February 2 is World Wetlands Day—the anniversary of the adoption of a treaty which provides the framework for the conservation and wise use of wetlands.
While often overshadowed by Wiarton Willie, the event observed annually around the globe. Karla Guyn, CEO for Ducks Unlimited Canada, an non-profit group that actively works to preserve wetlands, said, “Wetlands are one of the best ways we can minimize damage from disasters.”
Wetlands are important as one of Earth’s most productive ecosystems, supporting a disproportionately high number of species, including species at risk and significant numbers of migratory birds, fish, amphibians, a wide diversity of plants, and many other species. Wetlands provide essential services such as controlling floods, recharging groundwater and maintaining stream flows, filtering sediments and pollutants, cycling nutrients, stabilizing shorelines and reducing erosion, and sequestering carbon. It is estimated that Canada’s wetlands provide flood control worth $2.7 billion annually.
Guyn said, “Canada is home to 25 per cent of the world’s wetlands. This is both a privilege and responsibility. World Wetlands Day reminds all Canadians of the critical role they play in our lives and the need to conserve them.”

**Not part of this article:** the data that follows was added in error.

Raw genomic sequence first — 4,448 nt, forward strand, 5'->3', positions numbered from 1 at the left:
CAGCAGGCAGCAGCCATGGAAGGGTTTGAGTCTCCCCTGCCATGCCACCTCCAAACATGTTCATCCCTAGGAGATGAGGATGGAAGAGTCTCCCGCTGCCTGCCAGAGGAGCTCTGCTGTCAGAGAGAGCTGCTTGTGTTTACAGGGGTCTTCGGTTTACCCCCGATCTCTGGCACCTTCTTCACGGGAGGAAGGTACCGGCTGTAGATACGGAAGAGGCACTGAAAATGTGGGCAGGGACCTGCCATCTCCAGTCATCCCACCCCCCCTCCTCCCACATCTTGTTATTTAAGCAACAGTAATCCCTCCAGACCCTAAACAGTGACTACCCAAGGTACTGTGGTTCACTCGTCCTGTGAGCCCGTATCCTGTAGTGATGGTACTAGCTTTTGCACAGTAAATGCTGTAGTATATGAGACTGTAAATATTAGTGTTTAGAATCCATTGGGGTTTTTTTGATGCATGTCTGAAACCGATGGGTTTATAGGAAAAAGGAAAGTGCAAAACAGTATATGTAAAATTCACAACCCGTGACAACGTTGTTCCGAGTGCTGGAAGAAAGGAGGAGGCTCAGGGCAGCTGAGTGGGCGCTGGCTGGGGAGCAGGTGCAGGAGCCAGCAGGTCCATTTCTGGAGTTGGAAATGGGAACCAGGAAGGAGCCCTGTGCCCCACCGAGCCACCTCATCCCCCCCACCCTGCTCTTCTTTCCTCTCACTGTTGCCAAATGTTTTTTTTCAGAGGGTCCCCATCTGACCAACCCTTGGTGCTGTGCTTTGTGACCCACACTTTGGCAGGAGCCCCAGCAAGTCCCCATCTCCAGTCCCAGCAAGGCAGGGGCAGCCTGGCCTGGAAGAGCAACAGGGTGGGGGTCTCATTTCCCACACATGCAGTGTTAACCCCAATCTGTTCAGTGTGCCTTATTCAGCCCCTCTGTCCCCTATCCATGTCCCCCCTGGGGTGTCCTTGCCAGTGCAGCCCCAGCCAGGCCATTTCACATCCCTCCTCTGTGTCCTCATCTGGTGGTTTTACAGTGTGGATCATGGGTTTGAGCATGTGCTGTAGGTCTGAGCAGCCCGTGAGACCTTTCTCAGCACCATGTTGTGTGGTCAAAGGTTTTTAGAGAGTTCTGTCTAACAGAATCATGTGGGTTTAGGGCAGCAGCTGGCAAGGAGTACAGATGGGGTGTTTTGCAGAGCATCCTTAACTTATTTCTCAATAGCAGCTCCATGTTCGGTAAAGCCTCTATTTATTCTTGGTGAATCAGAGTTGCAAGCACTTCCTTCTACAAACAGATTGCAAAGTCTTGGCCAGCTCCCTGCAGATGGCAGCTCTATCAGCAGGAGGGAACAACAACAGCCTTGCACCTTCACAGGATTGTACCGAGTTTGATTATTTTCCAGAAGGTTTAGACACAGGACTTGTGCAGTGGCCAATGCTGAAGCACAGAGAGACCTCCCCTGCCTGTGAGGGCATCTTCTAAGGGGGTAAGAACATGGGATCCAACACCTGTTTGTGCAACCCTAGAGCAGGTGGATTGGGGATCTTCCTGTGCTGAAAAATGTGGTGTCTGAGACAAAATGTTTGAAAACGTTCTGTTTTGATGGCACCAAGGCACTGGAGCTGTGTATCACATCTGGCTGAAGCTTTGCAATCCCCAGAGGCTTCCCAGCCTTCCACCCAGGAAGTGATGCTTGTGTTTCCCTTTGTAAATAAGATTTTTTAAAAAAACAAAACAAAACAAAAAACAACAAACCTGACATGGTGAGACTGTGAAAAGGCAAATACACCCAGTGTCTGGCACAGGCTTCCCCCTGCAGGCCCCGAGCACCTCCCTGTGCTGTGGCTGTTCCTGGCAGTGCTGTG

The Convention on Wetlands, called the Ramsar Convention, is an intergovernmental treaty that provides the framework for national action and international cooperation for the conservation and wise use of wetlands and their resources. The original treaty took place in 1971 in the Iranian city of Ramsar, and Canada officially joined the convention on 15 May 1981.
Canada currently has 37 sites designated as Wetlands of International Importance (Ramsar Sites), with a surface area of 13,086,767 hectares.
The federal minister of Environment and Climate Change, Catherine McKenna acknowledged the event on Twitter.
In 2016, the federal Working Group on Adaptation and Climate Resilience acknowledged the role of wetlands in ensuring resiliency to flooding, and noted areas such as Alberta where significant efforts and investment have gone into restoring wetlands.
Green infrastructure projects are now eligible under the Federal Clean Waste Water Fund.